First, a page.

In the spring, many individuals put on their walking boots to experience nature far away and in search of a rest from urban life and crowds of people. It is alright if the accommodation on such open-air adventures is a little rustic. Preserving the scenic charm and maintaining the balance of eco-systems, which at high altitudes are particularly sensitive, is also the declared objective of the resort operators. Yet to date it is rather the exception than the rule that the accommodation’s sanitary facilities meet ecological requirements and – despite the limited availability of water and energy – still do justice to guests’ growing need for home comforts. A consortium of equipment manufacturers, research organisations and resort operators has launched the SANBOX project in order to develop sustainable and emission-free sanitary models. The use of raw water for a greenhouse nearby also contributes to easing any bottlenecks in the supply of fresh products.
Bremerhaven, May 2009.The grandeur of mountain peaks or the intensive colours of a lonely fjord outside your hut window, falling asleep with the sound of the Mediterranean’s surf in your ears – the credo of “back to nature” is taking holidaymakers more and more to regions which still appear untouched. For a few weeks, the life of a hermit has its charm and tourist companies cater for unusual wishes too. The operators of these holiday complexes often find themselves in a quandary: Legal regulations for environmental protection and the necessity to keep the ecological footprint to a minimum, in order not to narrow the region’s charm in the long term, demand sustainable sanitary systems. Extreme weather conditions, considerable seasonal fluctuations in visitor numbers and the limited availability of water and energy make the running of such resorts difficult, but holiday guests expect not only a well-functioning infrastructure but increasingly also comfort.
The retrofitting of existing sanitary installations is expensive or has its limitations for energy reasons. Technological progress in recent years is now opening up new possibilities. For example, membrane systems guarantee a high quality of the treated water, yet with a very low energy demand. In the framework of SANBOX, an EU project, wastewater experts from science and research are developing an economical closed-loop system for water treatment and re-use which takes into account different climatic conditions. Through the combined treatment in one system of black water (toilets and urinals) and grey water (bathroom, kitchen, washing), resources are saved and a compact design realised. Solar power is the source of energy for running the vacuum pumps.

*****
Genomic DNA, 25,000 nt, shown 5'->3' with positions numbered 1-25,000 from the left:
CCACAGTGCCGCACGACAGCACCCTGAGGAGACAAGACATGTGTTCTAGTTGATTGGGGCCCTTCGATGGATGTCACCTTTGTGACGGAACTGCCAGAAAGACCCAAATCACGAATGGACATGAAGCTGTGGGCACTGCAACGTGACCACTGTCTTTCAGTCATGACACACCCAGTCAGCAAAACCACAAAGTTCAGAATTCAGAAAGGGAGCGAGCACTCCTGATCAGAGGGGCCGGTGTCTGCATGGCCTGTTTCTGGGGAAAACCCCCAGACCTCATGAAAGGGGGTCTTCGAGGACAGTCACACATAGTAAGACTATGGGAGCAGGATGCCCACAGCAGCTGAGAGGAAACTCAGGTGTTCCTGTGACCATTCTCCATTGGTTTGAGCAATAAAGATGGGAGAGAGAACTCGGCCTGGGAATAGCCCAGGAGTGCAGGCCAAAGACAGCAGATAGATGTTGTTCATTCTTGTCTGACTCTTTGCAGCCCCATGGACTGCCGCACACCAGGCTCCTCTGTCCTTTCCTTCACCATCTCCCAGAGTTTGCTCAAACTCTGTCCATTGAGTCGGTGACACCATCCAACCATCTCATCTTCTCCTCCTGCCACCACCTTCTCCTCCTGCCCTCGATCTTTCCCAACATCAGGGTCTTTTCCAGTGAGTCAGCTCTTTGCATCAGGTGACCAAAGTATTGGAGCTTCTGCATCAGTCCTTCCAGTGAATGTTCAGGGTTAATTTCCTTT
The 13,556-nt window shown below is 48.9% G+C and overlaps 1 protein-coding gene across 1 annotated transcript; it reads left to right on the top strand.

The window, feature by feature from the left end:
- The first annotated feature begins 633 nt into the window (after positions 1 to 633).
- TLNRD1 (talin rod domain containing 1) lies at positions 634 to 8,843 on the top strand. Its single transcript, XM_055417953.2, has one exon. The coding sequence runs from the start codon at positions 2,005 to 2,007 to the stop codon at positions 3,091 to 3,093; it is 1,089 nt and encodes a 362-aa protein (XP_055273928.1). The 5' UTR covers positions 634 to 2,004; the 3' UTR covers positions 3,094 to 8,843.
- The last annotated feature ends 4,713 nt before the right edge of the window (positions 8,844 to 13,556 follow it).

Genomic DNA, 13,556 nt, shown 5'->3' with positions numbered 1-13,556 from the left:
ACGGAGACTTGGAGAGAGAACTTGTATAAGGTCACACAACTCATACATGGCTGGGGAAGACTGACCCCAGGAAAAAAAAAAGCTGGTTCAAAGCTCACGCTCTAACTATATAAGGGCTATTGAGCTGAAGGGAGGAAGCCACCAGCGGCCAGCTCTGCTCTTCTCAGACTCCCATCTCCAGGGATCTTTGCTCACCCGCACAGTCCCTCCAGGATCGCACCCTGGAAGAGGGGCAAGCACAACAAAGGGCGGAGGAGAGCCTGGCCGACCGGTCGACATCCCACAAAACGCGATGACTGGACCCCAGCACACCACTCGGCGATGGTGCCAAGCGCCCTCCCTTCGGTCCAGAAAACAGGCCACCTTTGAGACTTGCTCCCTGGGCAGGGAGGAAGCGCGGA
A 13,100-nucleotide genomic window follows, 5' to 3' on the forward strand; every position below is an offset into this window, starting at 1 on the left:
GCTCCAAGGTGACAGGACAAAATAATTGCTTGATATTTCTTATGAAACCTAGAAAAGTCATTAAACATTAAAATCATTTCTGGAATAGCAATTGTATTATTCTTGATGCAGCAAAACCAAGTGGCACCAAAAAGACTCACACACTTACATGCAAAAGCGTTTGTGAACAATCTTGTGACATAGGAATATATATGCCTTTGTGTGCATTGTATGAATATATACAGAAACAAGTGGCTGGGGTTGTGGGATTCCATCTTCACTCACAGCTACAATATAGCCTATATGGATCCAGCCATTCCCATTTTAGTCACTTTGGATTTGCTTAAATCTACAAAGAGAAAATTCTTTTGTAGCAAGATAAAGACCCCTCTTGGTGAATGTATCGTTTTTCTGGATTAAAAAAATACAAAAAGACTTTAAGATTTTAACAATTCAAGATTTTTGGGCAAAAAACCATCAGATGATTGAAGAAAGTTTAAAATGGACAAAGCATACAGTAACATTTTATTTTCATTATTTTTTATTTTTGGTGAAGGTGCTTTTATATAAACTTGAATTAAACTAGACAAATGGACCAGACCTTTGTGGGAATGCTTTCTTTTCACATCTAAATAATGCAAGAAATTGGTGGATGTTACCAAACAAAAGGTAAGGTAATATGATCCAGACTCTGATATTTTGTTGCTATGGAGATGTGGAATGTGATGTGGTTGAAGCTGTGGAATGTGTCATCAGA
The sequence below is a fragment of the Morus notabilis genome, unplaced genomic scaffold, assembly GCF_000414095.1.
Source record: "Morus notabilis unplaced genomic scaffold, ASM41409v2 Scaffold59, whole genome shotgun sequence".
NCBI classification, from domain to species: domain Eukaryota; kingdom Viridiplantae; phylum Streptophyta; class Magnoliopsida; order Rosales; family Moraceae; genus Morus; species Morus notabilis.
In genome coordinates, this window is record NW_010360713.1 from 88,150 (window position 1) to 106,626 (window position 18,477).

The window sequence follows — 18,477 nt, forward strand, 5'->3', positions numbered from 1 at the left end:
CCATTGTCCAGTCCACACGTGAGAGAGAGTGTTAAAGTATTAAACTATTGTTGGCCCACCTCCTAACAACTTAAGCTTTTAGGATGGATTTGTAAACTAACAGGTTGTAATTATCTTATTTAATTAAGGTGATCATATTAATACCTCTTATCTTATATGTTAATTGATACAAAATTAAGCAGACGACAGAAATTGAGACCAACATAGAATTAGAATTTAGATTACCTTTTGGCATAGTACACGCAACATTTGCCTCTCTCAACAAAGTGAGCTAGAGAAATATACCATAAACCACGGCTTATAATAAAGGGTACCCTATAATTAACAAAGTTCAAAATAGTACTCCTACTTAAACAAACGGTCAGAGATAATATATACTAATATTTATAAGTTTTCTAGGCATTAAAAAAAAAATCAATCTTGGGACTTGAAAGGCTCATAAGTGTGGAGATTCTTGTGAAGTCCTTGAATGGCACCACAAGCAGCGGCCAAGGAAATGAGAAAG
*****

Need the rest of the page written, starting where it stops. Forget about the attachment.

The module is basically composed of one unit each for the treatment of the black water and the grey water as well as an evapotranspiration system and the optional greenhouse unit. Researchers from ttz Bremerhaven are faced with the challenge of developing and implementing a novel type of evatranspiration unit. “Such a module for the dewatering and partial hygienisation of black water is currently not available on the market and therefore of particular interest for the participating enterprises” reports Alexander Schank, Project Manager in the Department of Water, Energy and Land Use Management at ttz Bremerhaven.
As an option, all residue from the system as well as the treated water can be fed into a greenhouse as fertiliser or for the irrigation of fruit and vegetables. In this way, a virtually emission-free supply of fresh products such as fruit and vegetables can be ensured: Own cultivation instead of helicopter transport saves fuel, lowers operators’ costs and makes them self-sufficient. In order to take into account various climatic conditions, three different modules are being developed. The alpine model uses additional membrane filters for water treatment, the Scandinavian model uses alternative forms of energy for continuous operation and the model for Mediterranean regions must fulfil specific requirements in terms of investment costs. The systems all have in common the need for functional technical components which guarantee a high level of reliable and safe operation.
The three prototypes are being tested under practical conditions by project partners from the tourist sector in the Alps, on the Mediterranean coast and in Norway. To ensure that it can be expanded by means of additional units in order to increase its capacity, a modular design already forms the basis for the system in the development stage. The capacity of the basic system is dimensioned for accommodation for 15 to 60 overnight guests. Co-ordination of the project is the responsibility of JETS, the Norwegian sanitary specialist. SANBOX is being co-financed by the European Commission with total funding of 1.15 million Euro.
For more information on SANBOX, please see www.sanbox.info.
Hikers in the Alps will in future find resorts with sustainably operated sanitary facilities in even the most remote corners of the mountains. An emission-free, closed loop system makes an important contribution to an intact environment.
ttz Bremerhaven is an innovative provider of research services and operates in the field of application-oriented research and development. Under the umbrella of ttz Bremerhaven, an international team of experts is working in the areas of food, environment, health and consulting.